By Darren E. Weiss
In 2005, the U.S. Senate declared 2006 the “Year of Study Abroad.” However, last year only about 200,000 U.S. students traveled abroad, representing only a little more than one percent of the total number of enrolled undergraduates in the nation. According to many members of Congress, that statistic is far too small.
The recent Senator Paul Simon Study Abroad Foundation Act — inspired by the work of the late Senator Paul Simon (D-IL) — was introduced to Congress in March, and proposes a dramatic increase in the number of American college students who study abroad.
That number is expected to reach one million annually by 2017.
One goal of the legislation, which is based on recommendations published by the 2004 bipartisan Lincoln Study Abroad Commission, is to make studying abroad the standard for college students, not the exception.
The Act works to promote study abroad programs in developing countries, especially those in Africa and Asia.
Kerry Bolognese of the National Association of State Universities and Land-Grant Colleges (NASULGC), a higher-education alliance of over 200 public universities and land-grant institutions, said that thirty-six percent of all American students studying abroad travel to one of four European countries, while less than 6,000 travel to China or India.
“[The bill] is trying to bring out the entrepreneurial spirit of faculty and administrators in developing countries,” he said. “We’re confident that the supply is there, [because] the demand is already there.”
Bolognese, who also worked as a consultant for the House Foreign Affairs Committee from 1984 to 1992, said that many students want to go to developing countries but cannot, because few programs exist there.
On the other hand, Jennifer Poulakidas, vice president of congressional affairs at NASULGC, said that while some programs do exist for study in developing and non-traditional countries, many schools do not put much emphasis on these programs.
The Paul Simon Act is important, she said, because it will “turn light to some programs that are currently taking place.”
Studying can also be cheaper in non-traditional countries than in others, Poulakidas said. For example, one semester-long program in Mexico, travel included, is cheaper than one semester at Michigan State University.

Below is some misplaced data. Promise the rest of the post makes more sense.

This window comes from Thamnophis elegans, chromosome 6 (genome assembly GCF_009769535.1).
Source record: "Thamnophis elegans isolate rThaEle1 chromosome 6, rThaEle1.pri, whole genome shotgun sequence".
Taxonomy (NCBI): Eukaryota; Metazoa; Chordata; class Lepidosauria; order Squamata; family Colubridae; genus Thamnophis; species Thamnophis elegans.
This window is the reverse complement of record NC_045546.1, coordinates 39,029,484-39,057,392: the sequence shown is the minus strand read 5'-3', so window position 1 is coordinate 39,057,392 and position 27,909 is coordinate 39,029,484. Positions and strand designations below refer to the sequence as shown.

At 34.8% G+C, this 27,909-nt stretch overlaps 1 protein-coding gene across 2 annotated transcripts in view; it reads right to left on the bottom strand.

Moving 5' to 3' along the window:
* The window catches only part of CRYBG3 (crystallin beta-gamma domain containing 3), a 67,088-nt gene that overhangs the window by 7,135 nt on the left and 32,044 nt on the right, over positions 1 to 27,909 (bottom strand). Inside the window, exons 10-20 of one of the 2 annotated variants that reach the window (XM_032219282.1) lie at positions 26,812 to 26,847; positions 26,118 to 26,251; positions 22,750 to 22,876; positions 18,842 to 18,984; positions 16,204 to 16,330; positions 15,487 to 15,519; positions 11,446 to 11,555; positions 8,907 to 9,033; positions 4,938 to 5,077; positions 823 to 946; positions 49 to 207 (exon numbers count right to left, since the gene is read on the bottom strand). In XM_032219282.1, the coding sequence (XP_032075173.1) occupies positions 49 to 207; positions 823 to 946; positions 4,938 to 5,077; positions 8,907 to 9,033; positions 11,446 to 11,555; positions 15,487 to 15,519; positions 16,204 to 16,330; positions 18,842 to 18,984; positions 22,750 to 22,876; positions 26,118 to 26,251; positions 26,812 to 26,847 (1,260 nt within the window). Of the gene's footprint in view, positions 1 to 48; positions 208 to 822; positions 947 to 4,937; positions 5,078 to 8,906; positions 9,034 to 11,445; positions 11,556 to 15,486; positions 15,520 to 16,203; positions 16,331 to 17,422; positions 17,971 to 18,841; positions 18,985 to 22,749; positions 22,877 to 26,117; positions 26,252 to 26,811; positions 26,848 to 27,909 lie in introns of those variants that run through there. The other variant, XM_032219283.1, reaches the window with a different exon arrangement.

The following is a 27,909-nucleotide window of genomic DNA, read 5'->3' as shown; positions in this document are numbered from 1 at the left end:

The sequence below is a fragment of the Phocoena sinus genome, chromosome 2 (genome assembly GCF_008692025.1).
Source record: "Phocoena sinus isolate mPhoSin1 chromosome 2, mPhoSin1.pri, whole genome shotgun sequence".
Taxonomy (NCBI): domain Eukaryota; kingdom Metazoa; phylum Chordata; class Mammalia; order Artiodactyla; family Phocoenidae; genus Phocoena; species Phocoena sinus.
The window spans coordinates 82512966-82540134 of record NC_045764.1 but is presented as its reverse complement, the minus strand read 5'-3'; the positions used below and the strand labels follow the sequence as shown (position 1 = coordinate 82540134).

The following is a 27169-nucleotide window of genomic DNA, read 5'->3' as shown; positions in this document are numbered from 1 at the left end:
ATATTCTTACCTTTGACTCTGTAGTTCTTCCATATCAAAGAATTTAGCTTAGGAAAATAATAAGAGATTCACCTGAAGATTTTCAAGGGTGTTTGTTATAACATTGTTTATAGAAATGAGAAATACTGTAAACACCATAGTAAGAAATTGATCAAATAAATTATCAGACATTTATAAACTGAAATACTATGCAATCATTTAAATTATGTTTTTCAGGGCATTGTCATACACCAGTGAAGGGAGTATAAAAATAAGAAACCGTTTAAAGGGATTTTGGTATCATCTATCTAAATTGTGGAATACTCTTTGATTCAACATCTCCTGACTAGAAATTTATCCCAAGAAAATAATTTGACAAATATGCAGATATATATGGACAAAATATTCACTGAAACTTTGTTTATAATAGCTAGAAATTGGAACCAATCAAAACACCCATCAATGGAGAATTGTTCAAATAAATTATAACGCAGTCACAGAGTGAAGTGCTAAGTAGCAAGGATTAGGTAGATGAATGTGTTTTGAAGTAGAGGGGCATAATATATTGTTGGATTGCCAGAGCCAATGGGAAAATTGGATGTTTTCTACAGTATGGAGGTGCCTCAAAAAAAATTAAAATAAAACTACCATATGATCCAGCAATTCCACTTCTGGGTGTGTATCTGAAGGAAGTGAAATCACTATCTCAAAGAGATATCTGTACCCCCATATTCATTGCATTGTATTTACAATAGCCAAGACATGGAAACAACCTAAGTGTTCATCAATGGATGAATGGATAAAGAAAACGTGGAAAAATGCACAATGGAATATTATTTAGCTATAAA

“There are a lot of different reasons — intellectual curiosity, cultural interests, and even sometimes pocketbook expenses — that come into play when looking at non-traditional destinations,” Poulakidas said.
This year marks the second in a row that study abroad bills have been introduced in Congress.
Representatives Tom Lantos (D-CA) and Ileana Ros-Lehtinen (R-FL) introduced this year’s bill in the House, while Senators Dick Durbin (D-IL) and Norm Coleman (R-MN) did the same in the Senate. The House bill currently has 46 bipartisan co-sponsors; the Senate bill has 37.
The new bill authorizes $80 million for grants to students, colleges and universities, and non-governmental organizations that provide study abroad programs. It will also create an independent government entity, the Senator Paul Simon Foundation, to administer the program. The foundation would have the authority to leverage funds from the private sector.
Rebecca Hovey firmly believes in the importance of studying abroad. She works for the School for International Training (SIT), an accredited college in Vermont that focuses on intercultural education.
“It is a profound learning experience to realize that the way we think about such basic things as family, work, cultural norms, and our relationship to nature can be so different in another setting,” Hovey said.
The SIT actively works with other countries to ensure students from the U.S. have a positive impact abroad.
The school advocates unique courses that are not found in America and are taught by local faculty and administrators abroad.
Hovey continued, “[Studying abroad] can really change the way you look at the world.”